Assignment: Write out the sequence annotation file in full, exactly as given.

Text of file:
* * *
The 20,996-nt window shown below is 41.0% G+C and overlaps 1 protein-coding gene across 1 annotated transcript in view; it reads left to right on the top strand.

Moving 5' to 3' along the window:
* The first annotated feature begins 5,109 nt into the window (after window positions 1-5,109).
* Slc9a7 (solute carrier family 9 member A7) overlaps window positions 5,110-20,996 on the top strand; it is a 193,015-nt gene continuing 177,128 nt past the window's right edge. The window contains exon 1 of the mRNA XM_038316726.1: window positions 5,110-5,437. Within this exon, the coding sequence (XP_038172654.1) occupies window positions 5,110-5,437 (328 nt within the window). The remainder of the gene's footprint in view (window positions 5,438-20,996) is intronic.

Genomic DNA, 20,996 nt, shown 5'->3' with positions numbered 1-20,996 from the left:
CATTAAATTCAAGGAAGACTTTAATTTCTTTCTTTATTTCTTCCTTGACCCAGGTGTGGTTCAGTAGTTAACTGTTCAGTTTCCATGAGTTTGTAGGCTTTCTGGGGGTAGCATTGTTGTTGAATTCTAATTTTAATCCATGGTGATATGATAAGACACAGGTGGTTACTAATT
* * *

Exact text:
The 20,996-nt window shown below is 41.0% G+C and overlaps 1 protein-coding gene across 1 annotated transcript in view; it reads left to right on the top strand.

Moving 5' to 3' along the window:
* The first annotated feature begins 5,109 nt into the window (after window positions 1-5,109).
* Slc9a7 (solute carrier family 9 member A7) overlaps window positions 5,110-20,996 on the top strand; it is a 193,015-nt gene continuing 177,128 nt past the window's right edge. The window contains exon 1 of the mRNA XM_038316726.1: window positions 5,110-5,437. Within this exon, the coding sequence (XP_038172654.1) occupies window positions 5,110-5,437 (328 nt within the window). The remainder of the gene's footprint in view (window positions 5,438-20,996) is intronic.

Genomic DNA, 20,996 nt, shown 5'->3' with positions numbered 1-20,996 from the left:
CATTAAATTCAAGGAAGACTTTAATTTCTTTCTTTATTTCTTCCTTGACCCAGGTGTGGTTCAGTAGTTAACTGTTCAGTTTCCATGAGTTTGTAGGCTTTCTGGGGGTAGCATTGTTGTTGAATTCTAATTTTAATCCATGGTGATATGATAAGACACAGGTGGTTACTAATT